Aside from his chess and media-related activities, Hartston is a mathematician and industrial psychologist. He was educated at City of London School and Jesus College, Cambridge, where he studied mathematics. During the 1980s, he was recruited by Meredith Belbin, at the Industrial Training Research Unit in Cambridge, to work as part of a multi-disciplinary team researching the dynamics of team roles. While continuing to write the Beachcomber column and other features for the Daily Express, he has also been behind the launching of the wakkipedia.com Internet site of useless information. His latest publication is Even More Things That Nobody Knows (Atlantic Books), a further discussion of 501 unanswered questions ranging from science to history, including a good supply of typically quirky items.[8]

Hartston was the first of three British chess champions to be married to Woman Grandmaster Dr Jana Bellin (née Malypetrova). With his second wife, Elizabeth, he had two sons, James and Nicholas.

On 2 April 2013 it was reported that Hartston had “perfected” a formula for predicting the winner of the Grand National horse race, in a study commissioned by bookmaker William Hill.[9][10][11] The story of the winning formula has since been widely thought to be an April Fools joke that many have fallen for.[12]

In 2013 Hartston and his friend Josef Kollar became regular ‘viewers’ on the Channel 4 programme Gogglebox.[13]

The King's Indian Defence
The King’s Indian Defence

Remembering Sir George Alan Thomas

Sir George Alan Thomas
Sir George Alan Thomas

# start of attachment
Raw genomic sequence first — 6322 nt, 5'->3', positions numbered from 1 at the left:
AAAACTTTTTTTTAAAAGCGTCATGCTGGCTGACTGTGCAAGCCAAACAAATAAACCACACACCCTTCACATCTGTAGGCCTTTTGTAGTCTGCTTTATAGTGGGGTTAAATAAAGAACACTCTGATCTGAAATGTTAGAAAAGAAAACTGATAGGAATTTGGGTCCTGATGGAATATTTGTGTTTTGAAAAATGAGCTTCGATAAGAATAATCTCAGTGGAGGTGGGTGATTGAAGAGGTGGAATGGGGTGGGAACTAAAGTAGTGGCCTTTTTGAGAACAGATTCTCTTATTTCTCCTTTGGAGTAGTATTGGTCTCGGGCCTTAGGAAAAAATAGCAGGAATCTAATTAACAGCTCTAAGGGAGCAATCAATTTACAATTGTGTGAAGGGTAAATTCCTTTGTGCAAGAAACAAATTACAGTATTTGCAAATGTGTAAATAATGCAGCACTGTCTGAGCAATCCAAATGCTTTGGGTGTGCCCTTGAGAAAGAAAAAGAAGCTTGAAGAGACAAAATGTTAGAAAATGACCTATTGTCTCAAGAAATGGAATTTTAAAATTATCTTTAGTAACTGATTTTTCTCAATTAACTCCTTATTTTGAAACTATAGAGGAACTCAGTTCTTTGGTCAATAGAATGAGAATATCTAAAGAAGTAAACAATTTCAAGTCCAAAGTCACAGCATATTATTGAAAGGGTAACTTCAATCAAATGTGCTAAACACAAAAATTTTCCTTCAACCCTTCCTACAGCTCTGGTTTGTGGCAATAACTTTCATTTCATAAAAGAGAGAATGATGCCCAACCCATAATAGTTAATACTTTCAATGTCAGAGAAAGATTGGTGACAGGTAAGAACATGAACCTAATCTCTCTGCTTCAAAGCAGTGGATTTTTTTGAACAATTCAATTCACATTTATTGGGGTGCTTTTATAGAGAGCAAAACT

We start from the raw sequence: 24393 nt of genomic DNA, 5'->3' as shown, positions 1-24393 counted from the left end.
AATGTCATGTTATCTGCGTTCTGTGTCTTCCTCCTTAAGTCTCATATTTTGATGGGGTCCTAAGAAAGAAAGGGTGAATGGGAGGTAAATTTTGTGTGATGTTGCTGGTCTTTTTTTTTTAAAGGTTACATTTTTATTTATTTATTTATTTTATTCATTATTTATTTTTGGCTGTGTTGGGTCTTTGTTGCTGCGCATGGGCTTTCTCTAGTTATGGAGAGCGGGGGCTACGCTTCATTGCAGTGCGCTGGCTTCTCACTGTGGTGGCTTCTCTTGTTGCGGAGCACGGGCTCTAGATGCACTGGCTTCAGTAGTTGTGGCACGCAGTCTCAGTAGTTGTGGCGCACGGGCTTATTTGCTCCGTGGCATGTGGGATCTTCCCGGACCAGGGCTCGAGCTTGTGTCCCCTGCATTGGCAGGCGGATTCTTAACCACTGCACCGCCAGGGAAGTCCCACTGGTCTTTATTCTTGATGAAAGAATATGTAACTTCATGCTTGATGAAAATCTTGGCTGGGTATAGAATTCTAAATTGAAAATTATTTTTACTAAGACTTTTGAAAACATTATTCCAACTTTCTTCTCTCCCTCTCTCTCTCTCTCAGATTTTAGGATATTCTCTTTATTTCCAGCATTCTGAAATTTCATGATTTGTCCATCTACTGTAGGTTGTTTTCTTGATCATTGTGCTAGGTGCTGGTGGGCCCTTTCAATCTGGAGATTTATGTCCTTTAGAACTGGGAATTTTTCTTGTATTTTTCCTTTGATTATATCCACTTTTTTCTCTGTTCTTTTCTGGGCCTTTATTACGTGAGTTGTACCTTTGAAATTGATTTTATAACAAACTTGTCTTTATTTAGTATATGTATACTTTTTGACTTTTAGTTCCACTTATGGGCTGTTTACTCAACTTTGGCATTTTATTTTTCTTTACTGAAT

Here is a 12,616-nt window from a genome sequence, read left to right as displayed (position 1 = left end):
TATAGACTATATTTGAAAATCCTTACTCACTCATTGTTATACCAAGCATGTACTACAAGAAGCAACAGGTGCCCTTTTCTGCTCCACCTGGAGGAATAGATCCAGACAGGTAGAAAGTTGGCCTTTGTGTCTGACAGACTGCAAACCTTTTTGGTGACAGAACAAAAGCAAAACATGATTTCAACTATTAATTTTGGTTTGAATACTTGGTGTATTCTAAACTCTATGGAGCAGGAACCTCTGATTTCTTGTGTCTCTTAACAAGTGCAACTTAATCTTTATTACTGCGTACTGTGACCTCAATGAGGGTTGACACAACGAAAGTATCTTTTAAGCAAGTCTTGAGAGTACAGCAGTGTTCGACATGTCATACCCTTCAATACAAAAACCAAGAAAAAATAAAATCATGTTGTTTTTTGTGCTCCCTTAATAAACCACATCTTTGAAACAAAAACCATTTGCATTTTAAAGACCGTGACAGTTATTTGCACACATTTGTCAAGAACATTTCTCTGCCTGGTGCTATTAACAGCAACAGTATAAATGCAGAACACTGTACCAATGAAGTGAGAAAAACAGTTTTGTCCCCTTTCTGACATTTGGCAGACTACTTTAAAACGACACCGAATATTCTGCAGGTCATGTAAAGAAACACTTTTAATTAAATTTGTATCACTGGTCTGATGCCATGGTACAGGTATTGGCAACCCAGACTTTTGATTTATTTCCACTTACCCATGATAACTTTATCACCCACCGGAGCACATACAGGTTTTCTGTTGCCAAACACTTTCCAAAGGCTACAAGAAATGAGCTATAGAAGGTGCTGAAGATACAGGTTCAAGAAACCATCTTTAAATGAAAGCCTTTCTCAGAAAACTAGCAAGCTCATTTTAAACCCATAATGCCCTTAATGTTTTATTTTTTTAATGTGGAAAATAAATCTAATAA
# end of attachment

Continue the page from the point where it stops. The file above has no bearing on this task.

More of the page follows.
We remember Sir George Alan Thomas who died on July 23rd, 1972

From Wikipedia :

Thomas was British Chess Champion in 1923 and 1934. He shared first prize at the 1934/5 Hastings International Chess Congress with the next world chess champion Max Euwe and leading Czechoslovak player Salo Flohr, ahead of past and future world champions José Raúl Capablanca and Mikhail Botvinnik, whom he defeated in their individual games. For Capablanca, this had been the first loss in tournament play for four years, and the first playing the white pieces for more than six years. Also in Hastings, eleven years later, Euwe would become the third world chess champion to be defeated by Thomas in a game.[9]

His ‘lifetime’ scores against the world’s elite were however less flattering: he had minuses against Emanuel Lasker (−1, not counting a win in a Lasker simultaneous exhibition in 1896), Capablanca (+1−5=3), Alekhine (−7=6), Efim Bogoljubov (−5=3), Euwe (+1−9=2), Flohr (+2−9=4) and Savielly Tartakower (+3−9=10). He also fared badly against Edgard Colle (+1−9=8). Thomas made even scores with Botvinnik (+1−1), Richard Réti (+3−3=1) and Siegbert Tarrasch (+1−1=3). Against Géza Maróczy, the balance was in Thomas’ favour (+3−1=5).

Domestically, he held a plus score against his great rival Frederick Yates (+13−11=13), but was less successful against Women’s World Chess Champion Vera Menchik (+7−8=7),

In 1950 he was awarded the International Master title by FIDE and in 1952, became an International Arbiter. He gave up competitive chess at the age of 69.

Sir George Alan Thomas
Sir George Alan Thomas